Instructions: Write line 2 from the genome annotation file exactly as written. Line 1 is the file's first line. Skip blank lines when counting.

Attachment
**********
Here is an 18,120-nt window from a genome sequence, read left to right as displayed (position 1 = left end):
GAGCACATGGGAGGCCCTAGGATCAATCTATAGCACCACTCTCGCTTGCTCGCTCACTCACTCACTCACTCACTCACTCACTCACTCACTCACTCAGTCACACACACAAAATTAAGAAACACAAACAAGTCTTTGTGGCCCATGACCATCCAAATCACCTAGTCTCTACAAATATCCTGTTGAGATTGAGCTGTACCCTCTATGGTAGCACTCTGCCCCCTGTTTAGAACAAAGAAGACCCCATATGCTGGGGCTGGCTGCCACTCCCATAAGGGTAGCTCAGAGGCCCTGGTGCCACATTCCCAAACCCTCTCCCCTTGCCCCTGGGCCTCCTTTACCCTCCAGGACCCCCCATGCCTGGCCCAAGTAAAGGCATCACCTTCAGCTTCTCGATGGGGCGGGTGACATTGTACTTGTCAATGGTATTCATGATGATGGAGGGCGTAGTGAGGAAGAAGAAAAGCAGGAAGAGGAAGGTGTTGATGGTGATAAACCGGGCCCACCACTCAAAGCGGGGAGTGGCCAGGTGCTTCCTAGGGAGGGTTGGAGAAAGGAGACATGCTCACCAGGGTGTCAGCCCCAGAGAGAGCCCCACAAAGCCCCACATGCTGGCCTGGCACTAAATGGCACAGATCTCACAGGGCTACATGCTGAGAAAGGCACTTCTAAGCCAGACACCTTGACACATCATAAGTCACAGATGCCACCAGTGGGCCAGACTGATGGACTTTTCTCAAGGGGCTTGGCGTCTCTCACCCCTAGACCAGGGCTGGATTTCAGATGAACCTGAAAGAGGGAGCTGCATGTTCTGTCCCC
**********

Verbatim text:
GAGCACATGGGAGGCCCTAGGATCAATCTATAGCACCACTCTCGCTTGCTCGCTCACTCACTCACTCACTCACTCACTCACTCACTCACTCACTCAGTCACACACACAAAATTAAGAAACACAAACAAGTCTTTGTGGCCCATGACCATCCAAATCACCTAGTCTCTACAAATATCCTGTTGAGATTGAGCTGTACCCTCTATGGTAGCACTCTGCCCCCTGTTTAGAACAAAGAAGACCCCATATGCTGGGGCTGGCTGCCACTCCCATAAGGGTAGCTCAGAGGCCCTGGTGCCACATTCCCAAACCCTCTCCCCTTGCCCCTGGGCCTCCTTTACCCTCCAGGACCCCCCATGCCTGGCCCAAGTAAAGGCATCACCTTCAGCTTCTCGATGGGGCGGGTGACATTGTACTTGTCAATGGTATTCATGATGATGGAGGGCGTAGTGAGGAAGAAGAAAAGCAGGAAGAGGAAGGTGTTGATGGTGATAAACCGGGCCCACCACTCAAAGCGGGGAGTGGCCAGGTGCTTCCTAGGGAGGGTTGGAGAAAGGAGACATGCTCACCAGGGTGTCAGCCCCAGAGAGAGCCCCACAAAGCCCCACATGCTGGCCTGGCACTAAATGGCACAGATCTCACAGGGCTACATGCTGAGAAAGGCACTTCTAAGCCAGACACCTTGACACATCATAAGTCACAGATGCCACCAGTGGGCCAGACTGATGGACTTTTCTCAAGGGGCTTGGCGTCTCTCACCCCTAGACCAGGGCTGGATTTCAGATGAACCTGAAAGAGGGAGCTGCATGTTCTGTCCCC